I’m regularly amazed at how much bequest/legacy materials focus on the mechanics of making a Will or leaving a gift in a Will
Yes, this is important. Yes, we need to get it right. But frankly, if you can’t convince someone why they should do it in the first place, this is a waste of time.
So, when developing your bequest materials, consider the checklist below. Side note: the most effective combination of materials is a long, personal and emotive letter with an accompanying bequest brochure.
Within these two pieces, ensure that every time we:
• Use empowering imagery. If you’re a medical research agency, I don’t want pictures of lab coats and test tubes. I want images of people whose lives have been changed a result of the lab coats and test tubes.
• Make the case. Why do you need me to leave a bequest? Make it compelling. Make it concise. Make it clear.
• Tell a story (and back it up with those empowering images). Don’t be afraid to use emotion, tell me how someone’s (could be a cat or dog by the way) life has been or could be changed because of a bequest/legacy you have received.
• Provide a testimonial. They shouldn’t just believe you (the organization). Tell it from ‘the horse’s mouth’. Let one of your amazing supporters tell other supporters why they decided to leave a gift in their Will, and why they should follow suit.
• Include an ask. Don’t tippy toe around the subject. Use language that specifically asks them to change/update their Will to include your organization. Specifically promote residuary bequests (whereby someone leaves a residue or percentage of their estate). Data we have looked at for our clients at Pareto Fundraising shows that a residuary bequest realized is worth anywhere from 4-12 times as much as a specific bequest, simply as it maintains it relative value over time.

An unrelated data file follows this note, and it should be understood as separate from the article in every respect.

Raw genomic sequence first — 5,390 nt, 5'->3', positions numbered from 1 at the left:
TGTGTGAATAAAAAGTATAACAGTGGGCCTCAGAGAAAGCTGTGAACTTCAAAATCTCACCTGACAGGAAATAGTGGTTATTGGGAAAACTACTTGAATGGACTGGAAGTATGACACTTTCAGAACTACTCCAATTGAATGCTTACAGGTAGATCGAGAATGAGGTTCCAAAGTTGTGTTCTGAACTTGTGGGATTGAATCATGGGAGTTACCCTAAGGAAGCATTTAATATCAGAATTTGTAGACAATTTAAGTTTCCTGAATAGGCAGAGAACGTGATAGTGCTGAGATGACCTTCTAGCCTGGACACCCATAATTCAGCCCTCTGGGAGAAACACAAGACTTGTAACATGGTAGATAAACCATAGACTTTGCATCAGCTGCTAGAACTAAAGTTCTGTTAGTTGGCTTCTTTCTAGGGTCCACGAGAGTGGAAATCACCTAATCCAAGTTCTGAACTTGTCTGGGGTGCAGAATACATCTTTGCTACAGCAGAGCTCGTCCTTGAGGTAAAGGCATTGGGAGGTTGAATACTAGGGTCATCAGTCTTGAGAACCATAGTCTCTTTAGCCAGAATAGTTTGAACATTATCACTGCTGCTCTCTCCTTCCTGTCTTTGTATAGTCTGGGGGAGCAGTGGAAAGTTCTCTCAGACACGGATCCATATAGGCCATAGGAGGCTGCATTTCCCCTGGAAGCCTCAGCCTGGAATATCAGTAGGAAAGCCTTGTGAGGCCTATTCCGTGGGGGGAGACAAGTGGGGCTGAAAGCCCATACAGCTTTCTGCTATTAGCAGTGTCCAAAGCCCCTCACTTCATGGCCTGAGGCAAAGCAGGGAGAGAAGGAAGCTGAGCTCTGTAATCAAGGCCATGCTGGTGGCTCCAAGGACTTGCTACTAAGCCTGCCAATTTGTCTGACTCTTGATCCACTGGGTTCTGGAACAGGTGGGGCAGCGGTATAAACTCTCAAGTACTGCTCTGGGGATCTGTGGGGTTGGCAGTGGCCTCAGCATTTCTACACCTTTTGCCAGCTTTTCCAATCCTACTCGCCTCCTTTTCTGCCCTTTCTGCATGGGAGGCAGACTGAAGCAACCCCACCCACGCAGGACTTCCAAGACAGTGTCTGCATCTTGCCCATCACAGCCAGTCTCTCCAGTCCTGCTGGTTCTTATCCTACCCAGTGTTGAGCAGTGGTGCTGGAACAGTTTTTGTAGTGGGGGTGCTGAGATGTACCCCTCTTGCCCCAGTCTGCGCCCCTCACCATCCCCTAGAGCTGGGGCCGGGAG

• Show the impact. You’ve told a story, but actually use a real example of a beneficiaries life that has improved because of a bequest.
• Provide a response form. Make it easy for the donor to respond. Promote residuary bequests as the thing you most want them to do. Include a prepaid reply envelope to eliminate an excuse not to return the form.
• Provide your details. The dull stuff, but still important. Let them know how they can contact you, mention that they should consult with their lawyer.
If you get these things right, you're well on your way to developing brilliant, compelling and effective bequest materials.
Refer to my previous post about surveys which talks about the best way to cultivate prospects for bequests.
PS - The covering image is a bequest brochure I worked on for a client in Australia, a disability organization, Scope Victoria. I loved the simplicity of this piece, combined with some fantastic imagery.